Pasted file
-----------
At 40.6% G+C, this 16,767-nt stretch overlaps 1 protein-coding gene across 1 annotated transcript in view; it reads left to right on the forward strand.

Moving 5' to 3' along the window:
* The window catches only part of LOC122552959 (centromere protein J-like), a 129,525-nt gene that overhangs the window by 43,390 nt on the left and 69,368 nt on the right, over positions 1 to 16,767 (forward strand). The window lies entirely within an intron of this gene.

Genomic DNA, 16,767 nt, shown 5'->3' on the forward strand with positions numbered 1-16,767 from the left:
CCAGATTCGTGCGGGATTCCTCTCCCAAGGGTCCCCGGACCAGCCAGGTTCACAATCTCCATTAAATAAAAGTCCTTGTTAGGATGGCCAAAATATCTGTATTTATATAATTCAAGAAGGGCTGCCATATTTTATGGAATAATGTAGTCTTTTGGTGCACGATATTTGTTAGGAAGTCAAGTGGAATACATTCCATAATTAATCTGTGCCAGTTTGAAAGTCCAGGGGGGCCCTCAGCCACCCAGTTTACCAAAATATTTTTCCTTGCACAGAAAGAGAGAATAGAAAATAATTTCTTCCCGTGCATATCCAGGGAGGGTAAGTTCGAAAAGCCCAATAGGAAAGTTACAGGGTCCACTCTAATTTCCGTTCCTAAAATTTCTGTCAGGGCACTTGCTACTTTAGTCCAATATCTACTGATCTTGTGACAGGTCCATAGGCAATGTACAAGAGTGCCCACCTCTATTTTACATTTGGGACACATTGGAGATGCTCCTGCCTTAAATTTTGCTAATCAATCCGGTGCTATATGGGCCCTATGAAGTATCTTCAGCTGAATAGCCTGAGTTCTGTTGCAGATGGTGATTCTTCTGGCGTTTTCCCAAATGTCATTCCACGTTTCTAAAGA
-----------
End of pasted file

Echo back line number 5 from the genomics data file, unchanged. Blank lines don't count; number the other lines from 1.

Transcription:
CCAGATTCGTGCGGGATTCCTCTCCCAAGGGTCCCCGGACCAGCCAGGTTCACAATCTCCATTAAATAAAAGTCCTTGTTAGGATGGCCAAAATATCTGTATTTATATAATTCAAGAAGGGCTGCCATATTTTATGGAATAATGTAGTCTTTTGGTGCACGATATTTGTTAGGAAGTCAAGTGGAATACATTCCATAATTAATCTGTGCCAGTTTGAAAGTCCAGGGGGGCCCTCAGCCACCCAGTTTACCAAAATATTTTTCCTTGCACAGAAAGAGAGAATAGAAAATAATTTCTTCCCGTGCATATCCAGGGAGGGTAAGTTCGAAAAGCCCAATAGGAAAGTTACAGGGTCCACTCTAATTTCCGTTCCTAAAATTTCTGTCAGGGCACTTGCTACTTTAGTCCAATATCTACTGATCTTGTGACAGGTCCATAGGCAATGTACAAGAGTGCCCACCTCTATTTTACATTTGGGACACATTGGAGATGCTCCTGCCTTAAATTTTGCTAATCAATCCGGTGCTATATGGGCCCTATGAAGTATCTTCAGCTGAATAGCCTGAGTTCTGTTGCAGATGGTGATTCTTCTGGCGTTTTCCCAAATGTCATTCCACGTTTCTAAAGA